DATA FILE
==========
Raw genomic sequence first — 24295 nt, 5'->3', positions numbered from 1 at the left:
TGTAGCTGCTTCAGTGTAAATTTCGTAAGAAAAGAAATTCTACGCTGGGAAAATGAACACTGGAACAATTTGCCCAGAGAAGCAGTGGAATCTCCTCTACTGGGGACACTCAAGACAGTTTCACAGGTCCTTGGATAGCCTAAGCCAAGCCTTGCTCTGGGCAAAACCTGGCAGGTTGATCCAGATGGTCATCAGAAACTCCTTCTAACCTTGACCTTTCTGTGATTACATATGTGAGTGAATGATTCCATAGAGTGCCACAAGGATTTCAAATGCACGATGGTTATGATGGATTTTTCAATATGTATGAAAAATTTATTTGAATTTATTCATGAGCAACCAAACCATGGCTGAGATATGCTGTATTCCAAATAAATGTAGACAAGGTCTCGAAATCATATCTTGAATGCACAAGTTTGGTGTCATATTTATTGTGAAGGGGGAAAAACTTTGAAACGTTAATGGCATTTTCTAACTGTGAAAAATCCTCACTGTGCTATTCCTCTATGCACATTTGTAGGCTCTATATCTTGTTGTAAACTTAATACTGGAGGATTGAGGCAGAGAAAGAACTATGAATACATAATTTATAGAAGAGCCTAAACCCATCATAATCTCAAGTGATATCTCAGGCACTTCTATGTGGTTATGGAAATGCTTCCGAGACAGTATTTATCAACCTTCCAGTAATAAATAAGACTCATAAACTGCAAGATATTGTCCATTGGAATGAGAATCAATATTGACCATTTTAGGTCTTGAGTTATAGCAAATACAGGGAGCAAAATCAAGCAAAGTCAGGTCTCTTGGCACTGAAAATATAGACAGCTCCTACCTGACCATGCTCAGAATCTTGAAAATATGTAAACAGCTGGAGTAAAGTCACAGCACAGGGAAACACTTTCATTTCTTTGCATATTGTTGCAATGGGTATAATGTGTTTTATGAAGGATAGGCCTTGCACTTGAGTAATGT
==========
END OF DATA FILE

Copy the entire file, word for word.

Raw genomic sequence first — 24295 nt, 5'->3', positions numbered from 1 at the left:
TGTAGCTGCTTCAGTGTAAATTTCGTAAGAAAAGAAATTCTACGCTGGGAAAATGAACACTGGAACAATTTGCCCAGAGAAGCAGTGGAATCTCCTCTACTGGGGACACTCAAGACAGTTTCACAGGTCCTTGGATAGCCTAAGCCAAGCCTTGCTCTGGGCAAAACCTGGCAGGTTGATCCAGATGGTCATCAGAAACTCCTTCTAACCTTGACCTTTCTGTGATTACATATGTGAGTGAATGATTCCATAGAGTGCCACAAGGATTTCAAATGCACGATGGTTATGATGGATTTTTCAATATGTATGAAAAATTTATTTGAATTTATTCATGAGCAACCAAACCATGGCTGAGATATGCTGTATTCCAAATAAATGTAGACAAGGTCTCGAAATCATATCTTGAATGCACAAGTTTGGTGTCATATTTATTGTGAAGGGGGAAAAACTTTGAAACGTTAATGGCATTTTCTAACTGTGAAAAATCCTCACTGTGCTATTCCTCTATGCACATTTGTAGGCTCTATATCTTGTTGTAAACTTAATACTGGAGGATTGAGGCAGAGAAAGAACTATGAATACATAATTTATAGAAGAGCCTAAACCCATCATAATCTCAAGTGATATCTCAGGCACTTCTATGTGGTTATGGAAATGCTTCCGAGACAGTATTTATCAACCTTCCAGTAATAAATAAGACTCATAAACTGCAAGATATTGTCCATTGGAATGAGAATCAATATTGACCATTTTAGGTCTTGAGTTATAGCAAATACAGGGAGCAAAATCAAGCAAAGTCAGGTCTCTTGGCACTGAAAATATAGACAGCTCCTACCTGACCATGCTCAGAATCTTGAAAATATGTAAACAGCTGGAGTAAAGTCACAGCACAGGGAAACACTTTCATTTCTTTGCATATTGTTGCAATGGGTATAATGTGTTTTATGAAGGATAGGCCTTGCACTTGAGTAATGT